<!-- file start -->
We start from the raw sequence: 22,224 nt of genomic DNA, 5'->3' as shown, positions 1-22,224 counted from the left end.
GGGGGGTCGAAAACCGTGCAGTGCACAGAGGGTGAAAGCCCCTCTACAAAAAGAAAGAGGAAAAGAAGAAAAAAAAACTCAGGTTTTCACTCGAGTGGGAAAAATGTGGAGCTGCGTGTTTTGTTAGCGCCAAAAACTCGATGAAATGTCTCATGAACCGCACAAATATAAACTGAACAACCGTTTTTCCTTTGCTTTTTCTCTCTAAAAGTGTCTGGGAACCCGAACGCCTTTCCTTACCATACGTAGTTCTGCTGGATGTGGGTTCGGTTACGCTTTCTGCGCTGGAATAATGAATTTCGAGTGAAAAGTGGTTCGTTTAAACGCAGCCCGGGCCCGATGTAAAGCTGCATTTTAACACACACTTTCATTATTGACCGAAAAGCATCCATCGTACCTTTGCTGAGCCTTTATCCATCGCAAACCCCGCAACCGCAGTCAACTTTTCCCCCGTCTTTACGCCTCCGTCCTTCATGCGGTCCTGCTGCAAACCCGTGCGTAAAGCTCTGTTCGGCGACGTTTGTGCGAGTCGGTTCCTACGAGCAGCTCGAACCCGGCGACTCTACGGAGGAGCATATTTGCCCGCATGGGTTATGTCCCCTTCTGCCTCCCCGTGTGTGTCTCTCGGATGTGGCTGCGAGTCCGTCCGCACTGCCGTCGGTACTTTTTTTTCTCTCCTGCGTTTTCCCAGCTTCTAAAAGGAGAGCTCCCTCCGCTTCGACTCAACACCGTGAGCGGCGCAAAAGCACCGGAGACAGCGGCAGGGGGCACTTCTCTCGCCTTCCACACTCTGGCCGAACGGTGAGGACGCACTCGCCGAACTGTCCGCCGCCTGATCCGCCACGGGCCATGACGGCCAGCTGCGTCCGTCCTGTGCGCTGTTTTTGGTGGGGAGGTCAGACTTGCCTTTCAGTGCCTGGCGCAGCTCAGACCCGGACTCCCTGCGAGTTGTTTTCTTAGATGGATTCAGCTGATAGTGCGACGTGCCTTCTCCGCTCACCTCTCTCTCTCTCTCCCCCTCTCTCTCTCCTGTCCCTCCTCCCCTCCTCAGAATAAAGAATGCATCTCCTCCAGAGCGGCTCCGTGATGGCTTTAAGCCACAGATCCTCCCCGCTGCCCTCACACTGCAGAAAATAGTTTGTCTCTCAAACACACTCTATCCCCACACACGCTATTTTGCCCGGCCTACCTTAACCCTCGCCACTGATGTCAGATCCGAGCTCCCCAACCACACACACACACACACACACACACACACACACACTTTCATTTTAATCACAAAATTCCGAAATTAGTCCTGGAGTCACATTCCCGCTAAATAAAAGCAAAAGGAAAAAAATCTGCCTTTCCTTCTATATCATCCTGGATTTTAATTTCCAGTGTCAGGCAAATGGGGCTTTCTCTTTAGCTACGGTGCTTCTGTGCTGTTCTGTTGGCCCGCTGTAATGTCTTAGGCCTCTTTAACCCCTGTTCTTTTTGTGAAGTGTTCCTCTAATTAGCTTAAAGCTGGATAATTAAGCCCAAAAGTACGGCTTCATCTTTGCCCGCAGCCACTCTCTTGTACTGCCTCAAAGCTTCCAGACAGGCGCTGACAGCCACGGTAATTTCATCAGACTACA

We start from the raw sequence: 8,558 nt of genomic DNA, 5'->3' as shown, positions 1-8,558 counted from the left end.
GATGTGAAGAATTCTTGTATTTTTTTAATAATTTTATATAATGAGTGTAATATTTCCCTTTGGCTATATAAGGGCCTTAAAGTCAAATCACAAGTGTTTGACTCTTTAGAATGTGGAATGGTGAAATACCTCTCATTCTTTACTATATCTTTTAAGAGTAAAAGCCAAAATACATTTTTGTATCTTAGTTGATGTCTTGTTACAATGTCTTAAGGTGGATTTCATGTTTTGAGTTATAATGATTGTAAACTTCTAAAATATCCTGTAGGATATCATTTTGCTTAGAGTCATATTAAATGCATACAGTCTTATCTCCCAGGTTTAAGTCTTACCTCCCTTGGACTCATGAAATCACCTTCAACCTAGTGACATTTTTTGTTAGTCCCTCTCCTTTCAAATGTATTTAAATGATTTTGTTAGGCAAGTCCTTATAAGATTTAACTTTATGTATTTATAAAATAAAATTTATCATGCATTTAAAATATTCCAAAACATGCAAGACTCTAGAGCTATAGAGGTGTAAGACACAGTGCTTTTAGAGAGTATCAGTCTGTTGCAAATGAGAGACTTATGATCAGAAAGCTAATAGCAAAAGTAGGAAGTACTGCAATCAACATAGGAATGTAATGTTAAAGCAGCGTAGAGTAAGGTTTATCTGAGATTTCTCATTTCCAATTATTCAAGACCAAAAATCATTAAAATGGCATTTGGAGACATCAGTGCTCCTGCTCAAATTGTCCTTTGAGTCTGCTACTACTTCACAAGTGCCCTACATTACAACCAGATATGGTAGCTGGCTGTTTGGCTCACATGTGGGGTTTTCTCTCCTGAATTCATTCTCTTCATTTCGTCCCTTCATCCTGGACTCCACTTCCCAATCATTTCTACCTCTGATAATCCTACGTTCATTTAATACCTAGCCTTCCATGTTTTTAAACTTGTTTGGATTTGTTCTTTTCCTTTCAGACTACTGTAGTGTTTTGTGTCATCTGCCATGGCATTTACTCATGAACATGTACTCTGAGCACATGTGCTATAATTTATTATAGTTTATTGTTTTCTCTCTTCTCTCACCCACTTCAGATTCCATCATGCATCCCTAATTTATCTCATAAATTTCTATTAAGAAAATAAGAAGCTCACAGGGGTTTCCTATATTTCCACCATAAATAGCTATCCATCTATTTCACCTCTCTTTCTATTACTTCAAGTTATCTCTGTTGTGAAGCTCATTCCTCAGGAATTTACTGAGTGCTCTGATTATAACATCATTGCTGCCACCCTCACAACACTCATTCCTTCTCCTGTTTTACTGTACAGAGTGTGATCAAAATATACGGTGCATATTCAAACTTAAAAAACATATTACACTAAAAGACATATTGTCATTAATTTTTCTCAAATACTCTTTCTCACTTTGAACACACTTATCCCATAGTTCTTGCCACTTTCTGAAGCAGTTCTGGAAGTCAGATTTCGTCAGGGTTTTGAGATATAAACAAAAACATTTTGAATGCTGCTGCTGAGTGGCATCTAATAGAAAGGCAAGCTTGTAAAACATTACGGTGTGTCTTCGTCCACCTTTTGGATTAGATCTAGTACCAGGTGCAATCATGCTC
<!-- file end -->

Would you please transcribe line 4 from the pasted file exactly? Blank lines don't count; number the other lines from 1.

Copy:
GATGTGAAGAATTCTTGTATTTTTTTAATAATTTTATATAATGAGTGTAATATTTCCCTTTGGCTATATAAGGGCCTTAAAGTCAAATCACAAGTGTTTGACTCTTTAGAATGTGGAATGGTGAAATACCTCTCATTCTTTACTATATCTTTTAAGAGTAAAAGCCAAAATACATTTTTGTATCTTAGTTGATGTCTTGTTACAATGTCTTAAGGTGGATTTCATGTTTTGAGTTATAATGATTGTAAACTTCTAAAATATCCTGTAGGATATCATTTTGCTTAGAGTCATATTAAATGCATACAGTCTTATCTCCCAGGTTTAAGTCTTACCTCCCTTGGACTCATGAAATCACCTTCAACCTAGTGACATTTTTTGTTAGTCCCTCTCCTTTCAAATGTATTTAAATGATTTTGTTAGGCAAGTCCTTATAAGATTTAACTTTATGTATTTATAAAATAAAATTTATCATGCATTTAAAATATTCCAAAACATGCAAGACTCTAGAGCTATAGAGGTGTAAGACACAGTGCTTTTAGAGAGTATCAGTCTGTTGCAAATGAGAGACTTATGATCAGAAAGCTAATAGCAAAAGTAGGAAGTACTGCAATCAACATAGGAATGTAATGTTAAAGCAGCGTAGAGTAAGGTTTATCTGAGATTTCTCATTTCCAATTATTCAAGACCAAAAATCATTAAAATGGCATTTGGAGACATCAGTGCTCCTGCTCAAATTGTCCTTTGAGTCTGCTACTACTTCACAAGTGCCCTACATTACAACCAGATATGGTAGCTGGCTGTTTGGCTCACATGTGGGGTTTTCTCTCCTGAATTCATTCTCTTCATTTCGTCCCTTCATCCTGGACTCCACTTCCCAATCATTTCTACCTCTGATAATCCTACGTTCATTTAATACCTAGCCTTCCATGTTTTTAAACTTGTTTGGATTTGTTCTTTTCCTTTCAGACTACTGTAGTGTTTTGTGTCATCTGCCATGGCATTTACTCATGAACATGTACTCTGAGCACATGTGCTATAATTTATTATAGTTTATTGTTTTCTCTCTTCTCTCACCCACTTCAGATTCCATCATGCATCCCTAATTTATCTCATAAATTTCTATTAAGAAAATAAGAAGCTCACAGGGGTTTCCTATATTTCCACCATAAATAGCTATCCATCTATTTCACCTCTCTTTCTATTACTTCAAGTTATCTCTGTTGTGAAGCTCATTCCTCAGGAATTTACTGAGTGCTCTGATTATAACATCATTGCTGCCACCCTCACAACACTCATTCCTTCTCCTGTTTTACTGTACAGAGTGTGATCAAAATATACGGTGCATATTCAAACTTAAAAAACATATTACACTAAAAGACATATTGTCATTAATTTTTCTCAAATACTCTTTCTCACTTTGAACACACTTATCCCATAGTTCTTGCCACTTTCTGAAGCAGTTCTGGAAGTCAGATTTCGTCAGGGTTTTGAGATATAAACAAAAACATTTTGAATGCTGCTGCTGAGTGGCATCTAATAGAAAGGCAAGCTTGTAAAACATTACGGTGTGTCTTCGTCCACCTTTTGGATTAGATCTAGTACCAGGTGCAATCATGCTC